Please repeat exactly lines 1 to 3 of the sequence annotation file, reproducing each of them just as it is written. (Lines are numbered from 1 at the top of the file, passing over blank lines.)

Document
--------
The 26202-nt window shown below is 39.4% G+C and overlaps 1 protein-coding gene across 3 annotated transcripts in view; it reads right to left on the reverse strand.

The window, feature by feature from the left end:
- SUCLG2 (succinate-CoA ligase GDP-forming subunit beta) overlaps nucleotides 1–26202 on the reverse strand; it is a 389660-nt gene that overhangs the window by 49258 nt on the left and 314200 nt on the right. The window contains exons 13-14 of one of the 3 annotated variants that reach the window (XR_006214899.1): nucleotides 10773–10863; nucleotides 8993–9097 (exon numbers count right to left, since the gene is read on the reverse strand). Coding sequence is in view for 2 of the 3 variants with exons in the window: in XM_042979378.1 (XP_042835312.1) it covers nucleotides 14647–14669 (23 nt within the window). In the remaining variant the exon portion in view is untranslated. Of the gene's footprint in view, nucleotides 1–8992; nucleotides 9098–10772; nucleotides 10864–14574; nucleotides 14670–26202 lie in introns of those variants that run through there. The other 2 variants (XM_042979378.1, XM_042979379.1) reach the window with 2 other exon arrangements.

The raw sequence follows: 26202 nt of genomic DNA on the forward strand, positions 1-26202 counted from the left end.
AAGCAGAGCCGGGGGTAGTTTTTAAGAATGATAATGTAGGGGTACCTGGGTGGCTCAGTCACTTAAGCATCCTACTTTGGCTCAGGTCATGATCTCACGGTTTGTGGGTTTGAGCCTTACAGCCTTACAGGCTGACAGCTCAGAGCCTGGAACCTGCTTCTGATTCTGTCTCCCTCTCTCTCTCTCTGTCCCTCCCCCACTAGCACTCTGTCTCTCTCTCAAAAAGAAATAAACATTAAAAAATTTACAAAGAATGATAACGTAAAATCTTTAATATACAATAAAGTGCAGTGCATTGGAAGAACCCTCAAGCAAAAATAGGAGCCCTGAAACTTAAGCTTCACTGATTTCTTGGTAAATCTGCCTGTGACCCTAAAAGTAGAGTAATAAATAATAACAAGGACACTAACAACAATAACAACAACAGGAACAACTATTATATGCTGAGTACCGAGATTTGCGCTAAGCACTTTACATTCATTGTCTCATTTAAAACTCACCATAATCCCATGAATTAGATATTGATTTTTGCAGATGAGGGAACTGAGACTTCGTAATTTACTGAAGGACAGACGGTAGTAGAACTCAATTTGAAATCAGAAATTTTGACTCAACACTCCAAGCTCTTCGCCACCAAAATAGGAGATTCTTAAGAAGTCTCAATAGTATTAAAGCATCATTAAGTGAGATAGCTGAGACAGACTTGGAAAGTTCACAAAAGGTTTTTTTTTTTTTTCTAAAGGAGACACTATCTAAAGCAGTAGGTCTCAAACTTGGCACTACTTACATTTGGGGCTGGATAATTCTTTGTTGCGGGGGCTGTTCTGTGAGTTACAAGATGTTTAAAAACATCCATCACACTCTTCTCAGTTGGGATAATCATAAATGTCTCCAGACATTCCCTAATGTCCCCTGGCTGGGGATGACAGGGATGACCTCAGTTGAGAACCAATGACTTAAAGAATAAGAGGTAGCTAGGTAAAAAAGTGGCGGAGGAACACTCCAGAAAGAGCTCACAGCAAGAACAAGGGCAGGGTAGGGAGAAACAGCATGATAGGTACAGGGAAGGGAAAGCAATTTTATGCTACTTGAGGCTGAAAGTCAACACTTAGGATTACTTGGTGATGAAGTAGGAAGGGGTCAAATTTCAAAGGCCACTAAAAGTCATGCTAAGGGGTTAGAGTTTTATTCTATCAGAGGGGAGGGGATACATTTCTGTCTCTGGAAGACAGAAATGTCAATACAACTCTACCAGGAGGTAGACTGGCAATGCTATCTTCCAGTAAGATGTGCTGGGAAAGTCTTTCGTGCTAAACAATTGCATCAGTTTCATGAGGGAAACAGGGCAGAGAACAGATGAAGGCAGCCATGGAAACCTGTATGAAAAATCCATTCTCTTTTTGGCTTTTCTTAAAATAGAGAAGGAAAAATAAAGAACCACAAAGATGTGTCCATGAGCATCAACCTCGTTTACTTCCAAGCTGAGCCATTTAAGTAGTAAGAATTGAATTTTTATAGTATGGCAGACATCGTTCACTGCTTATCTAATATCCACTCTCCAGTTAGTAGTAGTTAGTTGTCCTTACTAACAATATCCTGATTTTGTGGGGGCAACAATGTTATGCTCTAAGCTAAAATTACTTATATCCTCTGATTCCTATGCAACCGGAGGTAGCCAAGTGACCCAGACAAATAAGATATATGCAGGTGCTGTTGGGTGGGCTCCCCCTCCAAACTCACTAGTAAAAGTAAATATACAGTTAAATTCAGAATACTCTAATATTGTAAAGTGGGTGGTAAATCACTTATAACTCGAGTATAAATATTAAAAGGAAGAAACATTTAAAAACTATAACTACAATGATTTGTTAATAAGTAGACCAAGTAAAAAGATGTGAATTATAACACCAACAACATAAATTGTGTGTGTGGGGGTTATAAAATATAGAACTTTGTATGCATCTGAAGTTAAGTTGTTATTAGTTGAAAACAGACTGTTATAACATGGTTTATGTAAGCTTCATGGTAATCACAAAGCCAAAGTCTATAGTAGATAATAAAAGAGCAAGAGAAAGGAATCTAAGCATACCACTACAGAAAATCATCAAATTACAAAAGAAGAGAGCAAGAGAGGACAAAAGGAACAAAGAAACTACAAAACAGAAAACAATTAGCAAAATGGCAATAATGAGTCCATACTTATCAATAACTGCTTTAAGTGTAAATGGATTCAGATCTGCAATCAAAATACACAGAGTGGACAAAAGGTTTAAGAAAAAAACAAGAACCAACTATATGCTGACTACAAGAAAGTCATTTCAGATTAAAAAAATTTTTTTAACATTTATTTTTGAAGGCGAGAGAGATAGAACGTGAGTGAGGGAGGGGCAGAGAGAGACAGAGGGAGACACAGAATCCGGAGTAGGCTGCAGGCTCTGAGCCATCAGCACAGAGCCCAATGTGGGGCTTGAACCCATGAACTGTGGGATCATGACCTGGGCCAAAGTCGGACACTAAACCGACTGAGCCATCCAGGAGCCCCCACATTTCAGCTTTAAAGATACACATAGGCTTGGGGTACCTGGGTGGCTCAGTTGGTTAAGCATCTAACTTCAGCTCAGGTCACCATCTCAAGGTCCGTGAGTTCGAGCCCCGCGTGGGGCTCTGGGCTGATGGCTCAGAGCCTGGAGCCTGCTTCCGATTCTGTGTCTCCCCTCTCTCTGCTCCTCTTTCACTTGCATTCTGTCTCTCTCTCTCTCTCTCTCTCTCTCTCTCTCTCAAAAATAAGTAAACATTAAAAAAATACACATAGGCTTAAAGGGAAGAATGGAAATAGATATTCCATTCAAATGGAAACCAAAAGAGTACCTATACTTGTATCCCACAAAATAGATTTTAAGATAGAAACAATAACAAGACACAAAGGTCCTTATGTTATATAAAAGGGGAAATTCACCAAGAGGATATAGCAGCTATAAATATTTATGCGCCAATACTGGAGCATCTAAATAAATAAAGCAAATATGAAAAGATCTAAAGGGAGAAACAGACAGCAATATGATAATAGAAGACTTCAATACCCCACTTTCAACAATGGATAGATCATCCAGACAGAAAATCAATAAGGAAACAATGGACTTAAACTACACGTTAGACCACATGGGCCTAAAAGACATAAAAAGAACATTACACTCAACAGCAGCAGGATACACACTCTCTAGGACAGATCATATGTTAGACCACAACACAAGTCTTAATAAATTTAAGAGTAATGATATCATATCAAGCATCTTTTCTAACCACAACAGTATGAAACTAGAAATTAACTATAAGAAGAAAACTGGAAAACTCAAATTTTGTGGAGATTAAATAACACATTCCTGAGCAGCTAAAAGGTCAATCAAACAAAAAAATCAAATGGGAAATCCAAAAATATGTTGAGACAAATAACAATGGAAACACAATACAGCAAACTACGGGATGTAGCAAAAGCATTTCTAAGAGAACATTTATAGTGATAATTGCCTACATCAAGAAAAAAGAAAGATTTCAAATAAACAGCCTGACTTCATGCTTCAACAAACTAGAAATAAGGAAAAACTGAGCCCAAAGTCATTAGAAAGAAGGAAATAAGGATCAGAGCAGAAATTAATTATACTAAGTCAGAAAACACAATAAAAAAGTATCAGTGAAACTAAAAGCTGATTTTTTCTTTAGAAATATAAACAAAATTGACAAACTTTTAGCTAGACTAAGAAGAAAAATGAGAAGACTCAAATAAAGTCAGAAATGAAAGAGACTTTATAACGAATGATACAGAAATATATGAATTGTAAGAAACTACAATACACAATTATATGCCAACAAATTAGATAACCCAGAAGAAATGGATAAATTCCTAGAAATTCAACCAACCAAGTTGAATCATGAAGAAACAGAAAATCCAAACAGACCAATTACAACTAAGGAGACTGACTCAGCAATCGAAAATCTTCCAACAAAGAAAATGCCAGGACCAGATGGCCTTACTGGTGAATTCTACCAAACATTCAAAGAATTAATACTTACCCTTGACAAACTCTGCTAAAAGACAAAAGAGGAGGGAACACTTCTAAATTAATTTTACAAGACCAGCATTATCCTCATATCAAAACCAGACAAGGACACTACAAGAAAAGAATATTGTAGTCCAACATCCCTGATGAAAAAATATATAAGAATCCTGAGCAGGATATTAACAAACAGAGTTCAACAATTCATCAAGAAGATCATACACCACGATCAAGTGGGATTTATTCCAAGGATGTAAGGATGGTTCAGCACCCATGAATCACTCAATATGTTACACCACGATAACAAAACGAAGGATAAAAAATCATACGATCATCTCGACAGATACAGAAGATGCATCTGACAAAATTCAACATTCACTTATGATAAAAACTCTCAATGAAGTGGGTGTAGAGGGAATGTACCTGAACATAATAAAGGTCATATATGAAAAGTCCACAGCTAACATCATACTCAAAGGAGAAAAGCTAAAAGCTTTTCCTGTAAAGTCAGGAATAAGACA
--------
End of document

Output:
The 26202-nt window shown below is 39.4% G+C and overlaps 1 protein-coding gene across 3 annotated transcripts in view; it reads right to left on the reverse strand.

The window, feature by feature from the left end:
- SUCLG2 (succinate-CoA ligase GDP-forming subunit beta) overlaps nucleotides 1–26202 on the reverse strand; it is a 389660-nt gene that overhangs the window by 49258 nt on the left and 314200 nt on the right. The window contains exons 13-14 of one of the 3 annotated variants that reach the window (XR_006214899.1): nucleotides 10773–10863; nucleotides 8993–9097 (exon numbers count right to left, since the gene is read on the reverse strand). Coding sequence is in view for 2 of the 3 variants with exons in the window: in XM_042979378.1 (XP_042835312.1) it covers nucleotides 14647–14669 (23 nt within the window). In the remaining variant the exon portion in view is untranslated. Of the gene's footprint in view, nucleotides 1–8992; nucleotides 9098–10772; nucleotides 10864–14574; nucleotides 14670–26202 lie in introns of those variants that run through there. The other 2 variants (XM_042979378.1, XM_042979379.1) reach the window with 2 other exon arrangements.